Bear Watching

A bear sits on the beach near the Brooks River.
Katmai National Park and Preserve offers spectacular bear viewing opportunities.

NPS/R. Wood

When most people envision Katmai, they think of bears. Katmai is one of the premier brown bear viewing areas in the world. About 2,200 brown bears are estimated to inhabit the park, and more bears than people are estimated to live on Alaska Peninsula.

As many bear populations around the world decline, Katmai provides some of the few remaining unaltered habitats for these amazing creatures. At Katmai, scientists are able to study bears in their natural habitat, visitors are able to enjoy unparalleled viewing opportunities, and the bears are able to continue their life cycle largely undisturbed.

Nurturing this relationship between people and bears is the key to Katmai's success as a bear-viewing destination. Rangers, scientists, and the public work together to maintaining this fragile balance. It is important that all who visit Katmai respect bears and are armed with the knowledge to stay safe in bear country. The urge to take the perfect photograph or maintain the best fishing hole with your fly rod can be strong, but bears need space to sleep, eat, rest, travel, and play. By recognizing the needs of the bears and giving them space, each of us plays a role in keeping bears wild.

Where Can I See Bears?

A bear's waking hours are often dominated by their search for food. Outside of their denning season, bears predictably congregate in food rich areas throughout Katmai. Some areas of Katmai National Park, like the food rich Pacific coast, support some of the highest densities of bears ever documented. Other areas of the park with little food, such as the Valley of Ten Thousand Smokes, support only a few bears in any season.

If you know what foods bears prefer to eat and when that food is most abundant, accessible, and nutritious, then you will be able to find many areas in Katmai to observe these fascinating animals.

Bear Watching at Brooks Camp

At Brooks Camp, brown bears congregate to feed on sockeye salmon in the Brooks River. Four wildlife viewing platforms along the river offer safe and spectacular wildlife viewing opportunities while minimizing our potential impact on the bears. For more information about bear watching at Brooks Camp, see Katmai's park guide, The Novarupta, or download the brochure, Bear Viewing at Brooks Camp.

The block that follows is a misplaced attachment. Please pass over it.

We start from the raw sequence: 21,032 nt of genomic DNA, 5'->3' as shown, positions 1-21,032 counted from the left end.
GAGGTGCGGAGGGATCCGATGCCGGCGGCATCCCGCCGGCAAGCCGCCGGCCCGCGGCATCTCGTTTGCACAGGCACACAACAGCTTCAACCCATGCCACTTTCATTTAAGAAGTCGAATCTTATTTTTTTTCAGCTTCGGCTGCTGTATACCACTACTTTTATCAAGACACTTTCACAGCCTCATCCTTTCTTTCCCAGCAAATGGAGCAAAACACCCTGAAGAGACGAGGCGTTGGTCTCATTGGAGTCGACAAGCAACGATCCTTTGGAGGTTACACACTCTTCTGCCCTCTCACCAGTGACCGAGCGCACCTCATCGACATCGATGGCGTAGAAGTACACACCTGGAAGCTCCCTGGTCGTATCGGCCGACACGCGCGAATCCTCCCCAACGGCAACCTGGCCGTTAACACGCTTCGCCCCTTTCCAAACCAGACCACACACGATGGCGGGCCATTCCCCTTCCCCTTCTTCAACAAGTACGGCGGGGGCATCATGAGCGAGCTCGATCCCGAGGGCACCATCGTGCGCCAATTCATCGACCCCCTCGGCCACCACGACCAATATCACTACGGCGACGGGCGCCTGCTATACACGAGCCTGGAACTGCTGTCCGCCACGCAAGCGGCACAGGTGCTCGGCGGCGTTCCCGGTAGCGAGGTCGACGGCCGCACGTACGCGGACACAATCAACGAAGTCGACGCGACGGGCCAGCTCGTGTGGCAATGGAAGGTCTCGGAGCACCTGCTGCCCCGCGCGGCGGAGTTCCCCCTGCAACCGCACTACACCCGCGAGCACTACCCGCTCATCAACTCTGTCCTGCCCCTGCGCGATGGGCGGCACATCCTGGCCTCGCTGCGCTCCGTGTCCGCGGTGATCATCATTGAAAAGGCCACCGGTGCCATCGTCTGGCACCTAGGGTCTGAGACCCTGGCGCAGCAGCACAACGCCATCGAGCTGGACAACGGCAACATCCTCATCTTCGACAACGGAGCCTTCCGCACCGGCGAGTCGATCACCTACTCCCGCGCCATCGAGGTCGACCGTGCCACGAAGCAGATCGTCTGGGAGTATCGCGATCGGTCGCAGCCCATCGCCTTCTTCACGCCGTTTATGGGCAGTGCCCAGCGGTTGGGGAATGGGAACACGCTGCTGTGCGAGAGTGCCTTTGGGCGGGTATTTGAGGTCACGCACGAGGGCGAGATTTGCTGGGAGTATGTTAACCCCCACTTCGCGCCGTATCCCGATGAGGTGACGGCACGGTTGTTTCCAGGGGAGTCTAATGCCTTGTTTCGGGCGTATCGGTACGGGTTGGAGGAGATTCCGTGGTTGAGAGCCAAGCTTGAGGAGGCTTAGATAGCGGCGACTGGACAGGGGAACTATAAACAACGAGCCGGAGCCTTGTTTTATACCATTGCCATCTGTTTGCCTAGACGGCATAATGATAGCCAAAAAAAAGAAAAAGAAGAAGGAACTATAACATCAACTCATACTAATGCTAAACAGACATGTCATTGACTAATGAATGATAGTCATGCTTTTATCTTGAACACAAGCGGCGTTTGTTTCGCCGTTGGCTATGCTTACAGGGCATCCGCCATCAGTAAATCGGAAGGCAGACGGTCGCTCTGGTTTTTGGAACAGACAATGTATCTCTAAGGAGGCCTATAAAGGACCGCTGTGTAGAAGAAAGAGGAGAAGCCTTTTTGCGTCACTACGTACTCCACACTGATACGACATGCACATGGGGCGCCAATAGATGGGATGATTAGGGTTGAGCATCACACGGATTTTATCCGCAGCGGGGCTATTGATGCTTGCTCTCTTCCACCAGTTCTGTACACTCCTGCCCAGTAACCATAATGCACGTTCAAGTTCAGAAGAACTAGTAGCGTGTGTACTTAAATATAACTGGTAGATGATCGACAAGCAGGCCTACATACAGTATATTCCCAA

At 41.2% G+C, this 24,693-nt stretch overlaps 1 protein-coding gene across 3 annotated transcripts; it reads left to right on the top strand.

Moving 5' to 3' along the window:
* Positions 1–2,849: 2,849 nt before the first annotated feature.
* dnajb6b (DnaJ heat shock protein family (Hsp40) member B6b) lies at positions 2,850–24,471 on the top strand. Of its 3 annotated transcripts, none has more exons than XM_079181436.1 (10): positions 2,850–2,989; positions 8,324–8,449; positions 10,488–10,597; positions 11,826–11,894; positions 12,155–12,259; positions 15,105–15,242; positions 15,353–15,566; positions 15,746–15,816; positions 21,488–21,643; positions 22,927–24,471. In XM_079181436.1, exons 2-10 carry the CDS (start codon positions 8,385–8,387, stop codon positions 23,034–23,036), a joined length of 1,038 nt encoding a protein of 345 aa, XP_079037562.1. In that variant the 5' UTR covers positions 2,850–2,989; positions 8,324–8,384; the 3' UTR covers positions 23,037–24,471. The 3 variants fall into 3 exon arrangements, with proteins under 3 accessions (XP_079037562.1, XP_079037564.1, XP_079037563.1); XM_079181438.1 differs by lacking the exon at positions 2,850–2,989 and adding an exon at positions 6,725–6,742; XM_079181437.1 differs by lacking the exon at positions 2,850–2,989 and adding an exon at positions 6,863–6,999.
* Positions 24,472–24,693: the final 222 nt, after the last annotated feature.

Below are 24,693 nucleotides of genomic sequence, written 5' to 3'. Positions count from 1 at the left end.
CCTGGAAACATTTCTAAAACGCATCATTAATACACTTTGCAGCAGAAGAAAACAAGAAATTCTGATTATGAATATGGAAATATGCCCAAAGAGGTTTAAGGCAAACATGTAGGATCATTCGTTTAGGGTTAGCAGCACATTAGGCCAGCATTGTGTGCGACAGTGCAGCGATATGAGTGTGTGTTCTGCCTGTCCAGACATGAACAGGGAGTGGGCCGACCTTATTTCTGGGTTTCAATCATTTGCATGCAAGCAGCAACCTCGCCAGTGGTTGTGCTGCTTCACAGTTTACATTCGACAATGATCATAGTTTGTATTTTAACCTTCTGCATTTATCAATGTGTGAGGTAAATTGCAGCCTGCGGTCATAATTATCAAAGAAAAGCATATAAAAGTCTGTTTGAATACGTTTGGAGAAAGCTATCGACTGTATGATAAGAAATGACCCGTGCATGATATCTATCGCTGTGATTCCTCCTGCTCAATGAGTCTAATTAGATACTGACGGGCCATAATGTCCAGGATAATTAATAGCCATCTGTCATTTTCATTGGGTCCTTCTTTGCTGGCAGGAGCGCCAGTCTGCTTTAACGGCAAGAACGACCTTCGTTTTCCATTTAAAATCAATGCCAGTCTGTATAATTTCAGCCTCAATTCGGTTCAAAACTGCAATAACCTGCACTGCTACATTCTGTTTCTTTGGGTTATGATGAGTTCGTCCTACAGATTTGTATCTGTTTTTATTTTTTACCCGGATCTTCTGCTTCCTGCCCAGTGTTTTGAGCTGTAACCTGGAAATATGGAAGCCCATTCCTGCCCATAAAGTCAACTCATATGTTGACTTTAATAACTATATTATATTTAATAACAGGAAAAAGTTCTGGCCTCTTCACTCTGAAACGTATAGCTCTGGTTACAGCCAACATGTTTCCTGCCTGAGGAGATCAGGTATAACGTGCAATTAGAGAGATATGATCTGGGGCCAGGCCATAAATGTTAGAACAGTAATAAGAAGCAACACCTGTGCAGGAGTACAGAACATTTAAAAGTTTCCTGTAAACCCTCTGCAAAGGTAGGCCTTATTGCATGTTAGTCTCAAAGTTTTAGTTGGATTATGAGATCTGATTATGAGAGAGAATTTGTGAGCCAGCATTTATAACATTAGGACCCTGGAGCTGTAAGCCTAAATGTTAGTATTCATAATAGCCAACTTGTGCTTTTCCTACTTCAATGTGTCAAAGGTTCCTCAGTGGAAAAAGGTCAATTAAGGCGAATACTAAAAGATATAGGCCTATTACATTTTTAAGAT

Other Bear Watching Destinations in Katmai

There are many, many backcountry locations that offer bear watching opportunities in season. In fact, the Pacific Coast of the park harbors some of the highest densities of bears anywhere on the planet. However, thick vegetation and rugged terrain can make seeing those bears difficult.

For many people the most rewarding backcountry bear watching locations are where bears feed on sedges, clams, and salmon. In spring and early summer, bears migrate to open meadows to feed on sedges and dig for clams on the nearby mudflats. Later in the summer and fall, bears are more easily and consistently seen along salmon streams.

The table provided below shows the best typical times for bear viewing at a few specific and popular areas in Katmai National Park and Preserve. For guides and/or transportation to bear viewing areas, see the
list of commercial operators authorized to provide bear viewing trips in Katmai National Park and Preserve.

Watch the Bears of Brooks Camp Online!

Don't miss a moment of the action on the Brooks River. Now you can follow the lives of the brown bears of Brooks River anywhere with an internet connection. Katmai National Park and have partnered to bring the bears to you. Watch the bears live!

Bear viewing calendar for Katmai. Paws represent the relative number of bears.

Last updated: July 1, 2021

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